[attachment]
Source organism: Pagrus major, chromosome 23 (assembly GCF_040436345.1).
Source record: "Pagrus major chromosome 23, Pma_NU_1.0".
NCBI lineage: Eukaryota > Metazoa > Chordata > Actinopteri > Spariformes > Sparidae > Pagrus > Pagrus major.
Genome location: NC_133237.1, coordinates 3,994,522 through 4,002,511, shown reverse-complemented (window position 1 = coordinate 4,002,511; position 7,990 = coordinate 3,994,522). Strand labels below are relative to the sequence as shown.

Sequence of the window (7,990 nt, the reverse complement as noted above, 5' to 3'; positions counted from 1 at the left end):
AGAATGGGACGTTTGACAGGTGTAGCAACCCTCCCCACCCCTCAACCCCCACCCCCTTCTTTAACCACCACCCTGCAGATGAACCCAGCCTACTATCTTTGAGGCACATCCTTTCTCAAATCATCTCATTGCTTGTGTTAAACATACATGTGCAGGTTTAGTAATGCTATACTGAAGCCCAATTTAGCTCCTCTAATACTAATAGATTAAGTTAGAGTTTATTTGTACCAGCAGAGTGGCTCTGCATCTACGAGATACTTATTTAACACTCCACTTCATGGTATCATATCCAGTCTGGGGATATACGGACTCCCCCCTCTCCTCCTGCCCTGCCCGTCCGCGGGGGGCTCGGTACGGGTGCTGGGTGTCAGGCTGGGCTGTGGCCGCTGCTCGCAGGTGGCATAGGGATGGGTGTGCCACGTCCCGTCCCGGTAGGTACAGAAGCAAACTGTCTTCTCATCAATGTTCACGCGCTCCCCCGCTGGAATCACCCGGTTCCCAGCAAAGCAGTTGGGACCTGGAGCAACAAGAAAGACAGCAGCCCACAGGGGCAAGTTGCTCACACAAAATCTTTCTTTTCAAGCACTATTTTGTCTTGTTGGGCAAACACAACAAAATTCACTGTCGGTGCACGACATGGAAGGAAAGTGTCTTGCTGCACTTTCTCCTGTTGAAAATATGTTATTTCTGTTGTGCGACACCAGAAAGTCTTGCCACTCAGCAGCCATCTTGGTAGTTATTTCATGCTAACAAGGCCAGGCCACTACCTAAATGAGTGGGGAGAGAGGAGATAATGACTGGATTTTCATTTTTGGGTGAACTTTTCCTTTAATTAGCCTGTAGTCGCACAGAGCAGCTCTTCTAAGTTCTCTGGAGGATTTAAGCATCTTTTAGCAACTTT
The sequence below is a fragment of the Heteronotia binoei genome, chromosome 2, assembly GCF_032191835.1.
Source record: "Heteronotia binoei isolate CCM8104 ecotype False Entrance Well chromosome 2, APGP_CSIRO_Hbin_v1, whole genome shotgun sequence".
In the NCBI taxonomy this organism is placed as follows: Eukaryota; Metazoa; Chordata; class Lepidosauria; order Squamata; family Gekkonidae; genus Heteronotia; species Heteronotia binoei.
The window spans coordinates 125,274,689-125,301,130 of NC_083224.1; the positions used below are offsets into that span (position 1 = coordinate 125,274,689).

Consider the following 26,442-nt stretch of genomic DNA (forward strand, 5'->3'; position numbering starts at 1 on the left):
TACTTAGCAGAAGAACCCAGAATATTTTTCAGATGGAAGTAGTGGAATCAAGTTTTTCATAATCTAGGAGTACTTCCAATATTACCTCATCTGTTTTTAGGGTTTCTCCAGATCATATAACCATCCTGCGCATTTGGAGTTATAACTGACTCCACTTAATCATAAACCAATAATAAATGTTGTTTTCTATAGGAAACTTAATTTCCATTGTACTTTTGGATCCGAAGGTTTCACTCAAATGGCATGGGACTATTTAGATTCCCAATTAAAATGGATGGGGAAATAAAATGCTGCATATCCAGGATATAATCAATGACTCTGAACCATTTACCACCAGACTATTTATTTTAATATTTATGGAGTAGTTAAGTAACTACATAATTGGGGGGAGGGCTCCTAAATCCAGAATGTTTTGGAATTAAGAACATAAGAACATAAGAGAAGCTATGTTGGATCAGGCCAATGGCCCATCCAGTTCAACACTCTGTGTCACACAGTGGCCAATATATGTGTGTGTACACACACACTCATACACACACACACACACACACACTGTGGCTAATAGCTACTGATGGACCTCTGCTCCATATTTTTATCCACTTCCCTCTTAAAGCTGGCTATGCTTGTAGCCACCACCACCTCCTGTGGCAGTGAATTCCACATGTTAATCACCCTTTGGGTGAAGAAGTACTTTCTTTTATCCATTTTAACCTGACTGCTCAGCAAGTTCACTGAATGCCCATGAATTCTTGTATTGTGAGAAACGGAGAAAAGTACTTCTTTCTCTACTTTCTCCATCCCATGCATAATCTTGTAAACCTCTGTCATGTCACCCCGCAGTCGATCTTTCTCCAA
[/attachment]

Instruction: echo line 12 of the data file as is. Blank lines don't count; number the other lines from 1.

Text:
TACTTAGCAGAAGAACCCAGAATATTTTTCAGATGGAAGTAGTGGAATCAAGTTTTTCATAATCTAGGAGTACTTCCAATATTACCTCATCTGTTTTTAGGGTTTCTCCAGATCATATAACCATCCTGCGCATTTGGAGTTATAACTGACTCCACTTAATCATAAACCAATAATAAATGTTGTTTTCTATAGGAAACTTAATTTCCATTGTACTTTTGGATCCGAAGGTTTCACTCAAATGGCATGGGACTATTTAGATTCCCAATTAAAATGGATGGGGAAATAAAATGCTGCATATCCAGGATATAATCAATGACTCTGAACCATTTACCACCAGACTATTTATTTTAATATTTATGGAGTAGTTAAGTAACTACATAATTGGGGGGAGGGCTCCTAAATCCAGAATGTTTTGGAATTAAGAACATAAGAACATAAGAGAAGCTATGTTGGATCAGGCCAATGGCCCATCCAGTTCAACACTCTGTGTCACACAGTGGCCAATATATGTGTGTGTACACACACACTCATACACACACACACACACACACACTGTGGCTAATAGCTACTGATGGACCTCTGCTCCATATTTTTATCCACTTCCCTCTTAAAGCTGGCTATGCTTGTAGCCACCACCACCTCCTGTGGCAGTGAATTCCACATGTTAATCACCCTTTGGGTGAAGAAGTACTTTCTTTTATCCATTTTAACCTGACTGCTCAGCAAGTTCACTGAATGCCCATGAATTCTTGTATTGTGAGAAACGGAGAAAAGTACTTCTTTCTCTACTTTCTCCATCCCATGCATAATCTTGTAAACCTCTGTCATGTCACCCCGCAGTCGATCTTTCTCCAA